That was the beauty of the miel­-ale, its sweetness numbing the bitterness of whatever ailed the soul. He understood why Jalem liked the mild drink, why Allen prepared some meals with it. Miel-ale never went bitter, never grew sweeter. The grains it had been based from remained true to their form, only the additives tainting it.

Was that what he had become? One able to wander from region to region, taking and giving before anyone suspected, then moving on because time dictated it, or maybe Quinton’s direction? With this knowledge of being part of a people who seldom aged, who decided when to die…

Desmon emptied the contents before ordering a refill. If he had the potential to decide when he died, then he could deem himself the first and final fighter before seeing his friends fall. Maybe he could accomplish the impossible, of rebuilding with his own hands parts of the regions that had been destroyed, by their actions or inactions.

Reflecting on the chats over the years with the Yomins, Desmon saw a double-meaning to most of them now. They had known, known that their friend’s son could outlive theirs, had known that they, too, would probably outlive their son, or Jalem or…

 He took his time with the drink, allowing the ale to sooth the insecurities of his identity. No, he wasn’t half the man that he thought he was reduced to, nor was he anywhere near whom he thought he should be as his parents’ only son. Staring at the reflection in the glass half-filled with the ale once more, he took to heart what his friends had told him for years –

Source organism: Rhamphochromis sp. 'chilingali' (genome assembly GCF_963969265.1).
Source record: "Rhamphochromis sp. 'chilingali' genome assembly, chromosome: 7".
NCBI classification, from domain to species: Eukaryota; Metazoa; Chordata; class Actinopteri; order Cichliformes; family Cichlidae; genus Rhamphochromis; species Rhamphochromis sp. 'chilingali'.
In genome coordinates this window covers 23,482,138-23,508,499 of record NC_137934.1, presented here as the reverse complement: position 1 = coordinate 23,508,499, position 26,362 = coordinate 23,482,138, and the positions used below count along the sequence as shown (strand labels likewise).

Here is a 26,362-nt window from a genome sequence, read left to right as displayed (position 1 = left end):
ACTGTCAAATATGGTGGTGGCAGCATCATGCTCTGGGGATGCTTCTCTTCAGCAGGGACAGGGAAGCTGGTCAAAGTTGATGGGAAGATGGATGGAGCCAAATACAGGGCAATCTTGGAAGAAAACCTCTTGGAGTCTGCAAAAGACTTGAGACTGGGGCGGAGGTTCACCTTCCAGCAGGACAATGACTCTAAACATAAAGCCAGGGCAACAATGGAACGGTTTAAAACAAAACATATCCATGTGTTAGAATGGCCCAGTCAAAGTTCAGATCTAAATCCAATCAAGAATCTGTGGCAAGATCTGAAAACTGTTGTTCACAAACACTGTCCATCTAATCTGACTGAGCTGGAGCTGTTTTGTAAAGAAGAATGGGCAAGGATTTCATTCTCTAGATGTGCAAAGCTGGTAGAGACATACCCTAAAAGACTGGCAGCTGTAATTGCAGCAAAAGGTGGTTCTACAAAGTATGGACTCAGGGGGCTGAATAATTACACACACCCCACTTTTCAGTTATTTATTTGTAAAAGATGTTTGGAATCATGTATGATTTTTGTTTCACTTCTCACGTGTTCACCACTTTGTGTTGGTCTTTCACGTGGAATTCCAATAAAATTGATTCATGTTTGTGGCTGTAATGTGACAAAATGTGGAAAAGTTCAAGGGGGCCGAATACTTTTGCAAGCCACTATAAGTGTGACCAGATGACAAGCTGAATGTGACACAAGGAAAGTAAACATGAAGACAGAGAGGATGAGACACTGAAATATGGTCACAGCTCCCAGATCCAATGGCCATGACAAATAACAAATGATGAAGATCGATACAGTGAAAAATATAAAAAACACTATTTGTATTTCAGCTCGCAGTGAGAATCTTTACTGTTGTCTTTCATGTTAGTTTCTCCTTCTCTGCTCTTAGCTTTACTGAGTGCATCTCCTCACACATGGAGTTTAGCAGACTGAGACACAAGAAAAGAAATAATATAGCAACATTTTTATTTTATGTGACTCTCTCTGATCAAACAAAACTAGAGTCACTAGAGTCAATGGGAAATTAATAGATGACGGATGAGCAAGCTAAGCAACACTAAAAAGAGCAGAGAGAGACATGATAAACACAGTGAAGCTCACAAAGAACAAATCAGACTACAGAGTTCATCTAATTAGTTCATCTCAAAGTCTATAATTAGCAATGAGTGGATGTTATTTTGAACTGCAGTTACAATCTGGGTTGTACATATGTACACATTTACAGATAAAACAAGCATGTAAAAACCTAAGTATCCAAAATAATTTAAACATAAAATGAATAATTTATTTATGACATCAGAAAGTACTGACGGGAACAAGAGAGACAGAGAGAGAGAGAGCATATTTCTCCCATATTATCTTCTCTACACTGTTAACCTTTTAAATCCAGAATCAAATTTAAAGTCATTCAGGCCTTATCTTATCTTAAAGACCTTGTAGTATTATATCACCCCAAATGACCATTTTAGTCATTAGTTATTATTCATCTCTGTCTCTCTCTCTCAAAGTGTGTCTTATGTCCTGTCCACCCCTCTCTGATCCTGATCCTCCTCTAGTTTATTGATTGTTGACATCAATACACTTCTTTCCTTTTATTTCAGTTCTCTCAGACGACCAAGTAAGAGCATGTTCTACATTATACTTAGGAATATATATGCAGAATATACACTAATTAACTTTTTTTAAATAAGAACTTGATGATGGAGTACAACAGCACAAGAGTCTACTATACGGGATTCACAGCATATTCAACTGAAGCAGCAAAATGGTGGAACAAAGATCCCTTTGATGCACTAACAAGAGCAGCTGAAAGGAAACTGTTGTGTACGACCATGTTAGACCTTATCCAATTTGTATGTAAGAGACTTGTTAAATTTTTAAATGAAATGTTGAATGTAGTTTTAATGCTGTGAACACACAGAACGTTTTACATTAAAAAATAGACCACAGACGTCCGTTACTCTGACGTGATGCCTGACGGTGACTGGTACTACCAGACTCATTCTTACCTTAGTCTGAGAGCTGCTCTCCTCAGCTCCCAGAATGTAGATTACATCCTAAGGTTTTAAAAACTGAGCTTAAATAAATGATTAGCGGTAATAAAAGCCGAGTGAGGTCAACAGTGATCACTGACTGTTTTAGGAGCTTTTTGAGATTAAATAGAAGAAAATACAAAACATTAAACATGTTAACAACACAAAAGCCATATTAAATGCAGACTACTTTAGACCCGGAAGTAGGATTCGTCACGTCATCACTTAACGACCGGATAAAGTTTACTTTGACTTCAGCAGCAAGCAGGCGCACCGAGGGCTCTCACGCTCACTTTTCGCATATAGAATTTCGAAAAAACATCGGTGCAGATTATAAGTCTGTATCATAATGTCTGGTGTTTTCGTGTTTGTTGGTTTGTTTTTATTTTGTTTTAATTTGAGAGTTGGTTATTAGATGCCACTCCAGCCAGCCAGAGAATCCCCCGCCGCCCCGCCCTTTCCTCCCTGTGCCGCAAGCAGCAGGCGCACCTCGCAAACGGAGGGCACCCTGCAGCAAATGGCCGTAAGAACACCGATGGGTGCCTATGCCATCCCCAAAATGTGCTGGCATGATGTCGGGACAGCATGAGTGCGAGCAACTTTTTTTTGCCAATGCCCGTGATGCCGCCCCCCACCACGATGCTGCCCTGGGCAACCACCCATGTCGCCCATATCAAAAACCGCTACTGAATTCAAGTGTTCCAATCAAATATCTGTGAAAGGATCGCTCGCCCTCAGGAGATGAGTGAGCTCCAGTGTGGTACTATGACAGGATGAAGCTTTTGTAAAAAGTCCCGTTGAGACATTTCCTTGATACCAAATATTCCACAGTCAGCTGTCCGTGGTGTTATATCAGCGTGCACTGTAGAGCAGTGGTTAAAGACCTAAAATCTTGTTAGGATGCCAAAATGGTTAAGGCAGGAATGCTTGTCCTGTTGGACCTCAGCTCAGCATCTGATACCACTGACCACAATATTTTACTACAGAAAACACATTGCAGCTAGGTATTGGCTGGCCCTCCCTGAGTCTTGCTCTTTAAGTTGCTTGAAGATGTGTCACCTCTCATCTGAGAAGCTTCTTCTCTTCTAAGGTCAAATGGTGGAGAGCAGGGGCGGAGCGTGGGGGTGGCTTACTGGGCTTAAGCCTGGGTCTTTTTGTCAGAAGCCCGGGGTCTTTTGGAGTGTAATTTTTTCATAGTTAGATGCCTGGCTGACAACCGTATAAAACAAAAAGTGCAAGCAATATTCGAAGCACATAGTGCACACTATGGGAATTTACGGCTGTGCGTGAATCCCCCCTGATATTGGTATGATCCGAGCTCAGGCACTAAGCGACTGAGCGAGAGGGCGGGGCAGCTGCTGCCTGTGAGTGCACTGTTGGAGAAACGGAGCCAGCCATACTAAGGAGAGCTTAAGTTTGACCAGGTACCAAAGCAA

He was Desmon Noble, a man gifted with setting his own destiny.

Little Things

Shell of Shadows' SoulsInspired by today’s Daily Prompt, “Describe a little thing — one of the things you love that defines your world but is often overlooked,” here is a snippet from “Escorting in Twilight.”

Alle Yomin took something out of his inner-shirt pocket, it’s ‘twin’ secured wherever his wife kept hers – most likely in the wooden box tucked behind the loose stone of the fireplace. Inside was a collage of tchotchke that symbolized the many lost souls found, some lost again. There was the bit of mud Alle scrapped from a child’s knee when she first arrived; a blade of grass that surrounded a struggling seedling in the small hands of a healer as well. There were intertwining swirls made of the many strands of hairs of children. And then there were tiny crystals from the sands by the shores he and Ella walked along. Many of those coastal paths were gone, along with the civilizations that built them, only to be buried by them.

Alle ran his long, bony fingers over it, yearning for the current conflicts to end, if only to give hope of life to the living.

Some nights, as the winds howled and his heart ached, the near-ageless one placed the shell against his ear and listen to the stories, songs, soft prayers or whatever soothed his soul. When the winds died down, along with the setting moons, and his eyes watered up, Alle remained strong in keeping the dam from breaking. “May the spirits be with you,” he whispered before returning the unbreakable shell to its proper place.